Thoughts about my climate future

Guest blog by Béatrice Coroenne / 1 December 2021

[The views of guest post authors are their ownC2G does not necessarily endorse the opinions stated in guest posts. We do, however, encourage a constructive conversation involving multiple viewpoints and voices. The thoughts in this blog post neither form the views of YOUNGO.]

 In October I was invited by the Carnegie Climate Governance Initiative (C2G) to speak at the Arctic Circle Assembly to give a youth perspective about stratospheric aerosol injection (SAI), a type of solar radiation modification (SRM), and its possible place in our future society. C2G’s session, “Saving the Arctic? Reflecting sunlight with aerosols: governance gaps and challenges,” had three speakers, including myself, a scientist, an international climate policy expert and was well attended, with many young people in the room keenly interested in the topic.  

There is growing interest in climate-altering technologies, also called geoengineering, as potentially part of the tools to combat climate change, given the insufficient reduction of carbon emissions. At present, it lacks visibility on the scientific and political scenes, but I believe it is necessary to debate today, in particular for young people. 

To introduce myself a bit more, I am a French engineer of 25 years old, currently taking a master degree in political science. I am engaged in YOUNGO the youth constituency recognized by the United Framework Convention on Climate Change (UNFCCC), and especially in the Technology Mechanism working group of this constituency, that I created two years ago to discuss climate technologies and the place of youth in the development and transfer of technologies as a mean of mitigation.  

I think it is important to make people aware, but even more to include everyone in the debates and the decision-making processes, especially young and indigenous people whose futures will be impacted by climate change — about climate technologies currently being studied but still unknown like SRM in order to have a strong and inclusive governance  of those technologies if they were to be deployed one day. Indeed, too many times technologies are implemented, impacting our planet for generations, without having a consultation or even the approval of the population first in line to suffer from its consequences, and without having the knowledge necessary to get an opinion about their risks monitoring. 

Going to the Arctic Circle Assembly to discuss the voice of youth in the governance of such climate-altering technologies was a great experience for me. I was able to attend a lot of different sessions, including about the development of Greenland and the ecological considerations proposed by stakeholders, politicians and scientists in its economic development.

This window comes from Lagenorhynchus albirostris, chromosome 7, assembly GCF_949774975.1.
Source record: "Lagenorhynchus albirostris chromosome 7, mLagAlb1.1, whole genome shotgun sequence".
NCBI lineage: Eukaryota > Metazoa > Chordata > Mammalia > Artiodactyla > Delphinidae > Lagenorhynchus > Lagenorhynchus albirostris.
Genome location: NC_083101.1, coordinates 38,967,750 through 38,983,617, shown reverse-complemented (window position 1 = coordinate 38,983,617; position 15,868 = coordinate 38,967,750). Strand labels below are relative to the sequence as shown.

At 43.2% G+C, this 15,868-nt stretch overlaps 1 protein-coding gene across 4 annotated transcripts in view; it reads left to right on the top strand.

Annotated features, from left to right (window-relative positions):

I also was able to meet scientists and increase my knowledge of SRM. In particular, I could talk with Douglas MacMartin, who was also a speaker at the C2G session and a very prominent scientist specialized in SAI. Talking to him during and after the C2G session about SAI was eye opening to me. It underscored for me the fact that this technology, which could have strong effects on cooling the planet, is not discussed at all in public debate, even if we reach a climate red alert and must act now to reduce our impacts on climate.  

My experience also allowed me to meet other young people willing to be – or already – active in the climate field and are looking for opportunities to be more engaged. I could see during our session how many people – especially young people – were interested in this topic and added a youth perspective to the conversation. In my remarks at this session, I was able to advocate for youth and indigenous people to be included in the decision-making process about climate-altering technologies and their governance.  

I could also highlight the emergency my generation is facing and the importance of having more debate about new kinds of approaches and technologies, which would be complementary to carbon emissions reductions, which is happening too slowly. Time is running out. SAI, like other kinds of climate technologies, like carbon dioxide removal, is often ignored. However ignoring it is the best way to lose the opportunity to have a word in its development, risk monitoring and governance. I don’t have the scientific expertise to know if it is a viable solution but I sincerely think that young people should be aware of it and try to learn about it a bit more. 

Béatrice Coroenne is a French engineer, currently studying at the School of Advanced International and Political Studies (HEIP), France for a master’s degree in public affairs and public policies. She is the contact point of the YOUNGO (Youth Constituency of the UNFCCC) Technology Mechanism working group.

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